The Biden administration on Tuesday announced details of the newest $700 million security package it is sending to Ukraine, which includes rocket systems with longer ranges than those sent in previous packages. The package is expected to be officially announced Wednesday.
The High Mobility Artillery Rocket Systems (HIMARS) will provide Ukrainian troops with greater precision when striking against Russian advances, senior administration officials told reporters Tuesday night. The officials stressed that these newer systems will not be used to strike at targets within Russia.
Officials also said they will not be giving Ukraine long-range weapons, and added that Ukraine has assured the U.S. that it will not fire the medium-range rockets into Russian territory.
The aid package also includes radar systems, more Javelin missiles, anti-armor weapons, helicopters, tactical vehicles, and various forms of ammunition.
The U.S. decision to provide the advance rocket systems tries to strike a balance between the desire to help Ukraine battle ferocious Russian artillery barrages while not providing arms that could allow Ukraine to hit targets deep inside Russia and trigger an escalation in the war.
Russian Deputy Foreign Minister Sergei Ryabkov said Moscow views the latest package of U.S. military aid to Ukraine “extremely negatively,” adding that it would increase the risk of a direct confrontation, according to the Reuters news agency. He pointed to the HIMARS equipment in particular, Reuters said.
In a guest essay published Tuesday evening in The New York Times, President Biden confirmed that he’s decided to “provide the Ukrainians with more advanced rocket systems and munitions that will enable them to more precisely strike key targets on the battlefield in Ukraine.”
Mr. Biden had said Monday that the U.S. would not send Ukraine “rocket systems that can strike into Russia.” Any weapons system can shoot into Russia if it’s close enough to the border. The aid package expected to be unveiled Wednesday would send what the U.S. considers medium-range rockets — they generally can travel about 80 kilometers, the officials said.
The expectation is that Ukraine could use the rockets in the eastern Donbas region, where they could both intercept Russian artillery and take out Russian positions in towns where fighting is intense, such as Sievierodonetsk.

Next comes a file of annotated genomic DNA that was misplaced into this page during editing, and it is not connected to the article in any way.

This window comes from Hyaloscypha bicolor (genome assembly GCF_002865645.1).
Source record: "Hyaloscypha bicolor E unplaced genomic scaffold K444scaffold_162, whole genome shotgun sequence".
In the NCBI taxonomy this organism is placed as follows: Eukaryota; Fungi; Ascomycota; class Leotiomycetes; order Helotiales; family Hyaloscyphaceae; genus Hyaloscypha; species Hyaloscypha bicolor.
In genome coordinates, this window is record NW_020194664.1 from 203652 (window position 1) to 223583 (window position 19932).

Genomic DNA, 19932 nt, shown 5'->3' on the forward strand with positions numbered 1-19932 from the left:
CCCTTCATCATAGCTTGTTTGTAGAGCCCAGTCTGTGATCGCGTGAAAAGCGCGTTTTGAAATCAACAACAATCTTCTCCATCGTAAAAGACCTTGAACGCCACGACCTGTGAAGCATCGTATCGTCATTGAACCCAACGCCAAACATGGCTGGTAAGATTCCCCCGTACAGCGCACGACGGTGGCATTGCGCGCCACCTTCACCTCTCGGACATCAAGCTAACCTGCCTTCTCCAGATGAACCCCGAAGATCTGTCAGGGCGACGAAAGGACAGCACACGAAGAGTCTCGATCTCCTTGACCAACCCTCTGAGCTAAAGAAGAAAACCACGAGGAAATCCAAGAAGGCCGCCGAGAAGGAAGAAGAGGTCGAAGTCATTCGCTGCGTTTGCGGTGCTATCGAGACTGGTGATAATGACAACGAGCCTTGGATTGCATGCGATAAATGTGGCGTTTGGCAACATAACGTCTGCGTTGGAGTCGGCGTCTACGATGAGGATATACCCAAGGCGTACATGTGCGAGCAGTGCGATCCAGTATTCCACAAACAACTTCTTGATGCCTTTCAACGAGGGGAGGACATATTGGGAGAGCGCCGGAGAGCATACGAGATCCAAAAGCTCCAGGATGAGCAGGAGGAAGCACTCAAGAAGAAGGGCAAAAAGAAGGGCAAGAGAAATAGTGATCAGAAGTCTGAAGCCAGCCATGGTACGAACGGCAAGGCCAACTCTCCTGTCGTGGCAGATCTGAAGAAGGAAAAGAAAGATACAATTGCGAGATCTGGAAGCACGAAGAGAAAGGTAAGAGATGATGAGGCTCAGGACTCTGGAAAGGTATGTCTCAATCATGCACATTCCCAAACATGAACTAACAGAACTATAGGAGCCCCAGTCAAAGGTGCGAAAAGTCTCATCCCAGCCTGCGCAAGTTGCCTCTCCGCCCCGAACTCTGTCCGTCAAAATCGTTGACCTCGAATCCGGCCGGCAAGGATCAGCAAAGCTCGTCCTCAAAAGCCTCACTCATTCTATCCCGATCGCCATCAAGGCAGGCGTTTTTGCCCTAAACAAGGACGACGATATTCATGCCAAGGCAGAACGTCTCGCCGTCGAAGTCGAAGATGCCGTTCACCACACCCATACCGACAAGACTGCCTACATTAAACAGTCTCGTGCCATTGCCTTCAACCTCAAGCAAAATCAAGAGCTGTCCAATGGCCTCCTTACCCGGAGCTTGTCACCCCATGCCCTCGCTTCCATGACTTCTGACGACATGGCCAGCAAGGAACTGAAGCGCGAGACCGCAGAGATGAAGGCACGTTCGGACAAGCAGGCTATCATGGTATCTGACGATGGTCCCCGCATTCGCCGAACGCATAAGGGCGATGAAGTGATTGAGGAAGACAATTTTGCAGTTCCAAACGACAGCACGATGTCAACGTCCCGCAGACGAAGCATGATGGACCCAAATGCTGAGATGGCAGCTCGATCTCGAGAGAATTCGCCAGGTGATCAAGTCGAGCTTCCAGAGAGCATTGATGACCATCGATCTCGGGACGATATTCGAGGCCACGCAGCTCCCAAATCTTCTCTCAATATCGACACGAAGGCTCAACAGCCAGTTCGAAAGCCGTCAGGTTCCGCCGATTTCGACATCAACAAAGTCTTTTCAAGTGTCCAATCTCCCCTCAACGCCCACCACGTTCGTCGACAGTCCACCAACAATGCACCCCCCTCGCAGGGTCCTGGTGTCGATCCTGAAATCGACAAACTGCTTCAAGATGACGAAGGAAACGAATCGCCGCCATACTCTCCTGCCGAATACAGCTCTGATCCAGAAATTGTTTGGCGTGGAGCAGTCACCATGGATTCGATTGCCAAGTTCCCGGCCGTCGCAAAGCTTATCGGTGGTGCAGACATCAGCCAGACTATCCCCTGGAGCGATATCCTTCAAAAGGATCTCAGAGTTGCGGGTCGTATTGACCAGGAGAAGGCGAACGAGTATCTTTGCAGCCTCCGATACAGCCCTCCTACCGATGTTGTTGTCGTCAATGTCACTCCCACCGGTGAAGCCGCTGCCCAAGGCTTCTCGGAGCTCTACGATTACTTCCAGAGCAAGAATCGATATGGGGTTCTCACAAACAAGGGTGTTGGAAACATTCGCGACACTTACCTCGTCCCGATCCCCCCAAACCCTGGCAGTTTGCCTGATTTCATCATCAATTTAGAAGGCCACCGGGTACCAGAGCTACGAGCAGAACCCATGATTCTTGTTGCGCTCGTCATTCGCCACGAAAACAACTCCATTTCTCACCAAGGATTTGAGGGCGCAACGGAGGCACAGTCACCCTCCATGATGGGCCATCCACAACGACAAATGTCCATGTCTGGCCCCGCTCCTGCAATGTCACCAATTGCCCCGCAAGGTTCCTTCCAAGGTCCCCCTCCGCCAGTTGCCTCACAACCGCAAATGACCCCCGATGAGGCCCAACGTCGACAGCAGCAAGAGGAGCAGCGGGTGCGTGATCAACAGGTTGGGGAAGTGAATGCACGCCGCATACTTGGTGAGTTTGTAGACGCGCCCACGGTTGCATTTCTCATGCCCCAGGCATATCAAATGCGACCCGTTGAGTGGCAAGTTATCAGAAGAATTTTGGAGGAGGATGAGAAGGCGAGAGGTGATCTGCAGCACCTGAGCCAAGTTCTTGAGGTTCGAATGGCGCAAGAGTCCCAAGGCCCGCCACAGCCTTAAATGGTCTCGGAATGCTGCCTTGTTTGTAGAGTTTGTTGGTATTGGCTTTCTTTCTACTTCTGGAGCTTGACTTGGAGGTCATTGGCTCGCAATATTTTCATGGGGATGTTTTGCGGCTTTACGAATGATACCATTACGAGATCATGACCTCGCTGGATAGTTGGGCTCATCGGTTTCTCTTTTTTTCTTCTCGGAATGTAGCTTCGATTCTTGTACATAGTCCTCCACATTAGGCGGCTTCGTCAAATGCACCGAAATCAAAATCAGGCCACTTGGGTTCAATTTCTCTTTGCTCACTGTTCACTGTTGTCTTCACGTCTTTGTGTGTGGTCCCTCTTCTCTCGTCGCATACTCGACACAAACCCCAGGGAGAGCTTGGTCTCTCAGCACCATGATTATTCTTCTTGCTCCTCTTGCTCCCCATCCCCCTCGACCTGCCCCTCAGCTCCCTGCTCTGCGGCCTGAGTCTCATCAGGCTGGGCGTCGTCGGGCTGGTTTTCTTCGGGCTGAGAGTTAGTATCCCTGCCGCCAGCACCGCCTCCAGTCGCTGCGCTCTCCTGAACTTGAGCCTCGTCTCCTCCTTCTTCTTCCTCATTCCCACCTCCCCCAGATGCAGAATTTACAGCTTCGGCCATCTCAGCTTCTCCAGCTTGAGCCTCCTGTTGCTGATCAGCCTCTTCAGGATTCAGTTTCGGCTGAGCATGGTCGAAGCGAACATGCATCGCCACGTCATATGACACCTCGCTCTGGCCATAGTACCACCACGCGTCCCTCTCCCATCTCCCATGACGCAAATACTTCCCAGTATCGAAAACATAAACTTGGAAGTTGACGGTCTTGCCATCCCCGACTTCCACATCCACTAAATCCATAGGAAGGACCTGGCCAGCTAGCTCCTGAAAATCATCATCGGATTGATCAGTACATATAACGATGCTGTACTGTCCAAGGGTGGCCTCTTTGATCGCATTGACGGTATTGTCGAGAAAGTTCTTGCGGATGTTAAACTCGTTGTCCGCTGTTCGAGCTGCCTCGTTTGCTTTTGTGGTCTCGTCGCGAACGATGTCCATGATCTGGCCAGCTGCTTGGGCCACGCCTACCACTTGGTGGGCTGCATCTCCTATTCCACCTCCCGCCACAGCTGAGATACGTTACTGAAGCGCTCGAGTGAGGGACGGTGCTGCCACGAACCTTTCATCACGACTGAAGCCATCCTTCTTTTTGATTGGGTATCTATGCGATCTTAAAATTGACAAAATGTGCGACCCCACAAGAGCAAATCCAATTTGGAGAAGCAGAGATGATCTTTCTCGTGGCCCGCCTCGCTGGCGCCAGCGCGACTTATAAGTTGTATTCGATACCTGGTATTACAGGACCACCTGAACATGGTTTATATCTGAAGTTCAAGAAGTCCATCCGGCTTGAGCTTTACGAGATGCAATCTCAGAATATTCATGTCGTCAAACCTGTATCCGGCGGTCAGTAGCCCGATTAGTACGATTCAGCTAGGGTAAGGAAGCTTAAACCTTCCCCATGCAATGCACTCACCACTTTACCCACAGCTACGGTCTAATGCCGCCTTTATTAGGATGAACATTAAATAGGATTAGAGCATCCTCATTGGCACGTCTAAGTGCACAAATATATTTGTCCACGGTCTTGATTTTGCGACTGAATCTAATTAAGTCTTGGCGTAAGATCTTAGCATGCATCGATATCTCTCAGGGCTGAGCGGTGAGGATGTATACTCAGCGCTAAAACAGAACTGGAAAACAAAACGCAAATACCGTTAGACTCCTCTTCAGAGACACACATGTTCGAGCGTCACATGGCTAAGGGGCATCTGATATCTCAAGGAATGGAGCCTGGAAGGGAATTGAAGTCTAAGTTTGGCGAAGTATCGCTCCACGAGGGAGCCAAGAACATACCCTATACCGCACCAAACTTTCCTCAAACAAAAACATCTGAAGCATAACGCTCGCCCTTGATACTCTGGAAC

Sievierodonetsk is important to Russian efforts to capture the Donbas before more Western arms arrive to bolster Ukraine’s defense. The city, which is 90 miles (145 kilometers) south of the Russian border, is in an area that is the last pocket under Ukrainian government control in the Luhansk region of the Donbas.
Mr. Biden in his New York Times essay added: “We are not encouraging or enabling Ukraine to strike beyond its borders. We do not want to prolong the war just to inflict pain on Russia.”
It’s the 11th package approved so far, and will be the first to tap the $40 billion in security and economic assistance recently passed by Congress. The rocket systems would be part of Pentagon drawdown authority, so would involve taking weapons from U.S. inventory and getting them into Ukraine quickly. Ukrainian troops would also need training on the new systems, which could take at least a week or two.
Officials said the plan is to send Ukraine the HIMARS, which is mounted on a truck and can carry a container with six rockets. The system can launch a medium-range rocket, which is the current plan, but is also capable of firing a longer-range missile, the Army Tactical Missile System, which has a range of about 190 miles (300 kilometers) and is not part of the plan.
Himars units carry one preloaded pod of six 227mm guided missiles (the M270 carries two pods), or one large pod loaded with an Army Tactical Missile System (ATACMS) tactical missile. The US will not supply Ukraine with the ATACMS, which has a range of 300km.
Overall, the United States has committed approximately $5 billion in security assistance to Ukraine since the beginning of the Biden administration, including approximately $4.5 billion since the Russia invaded on Feb. 24.
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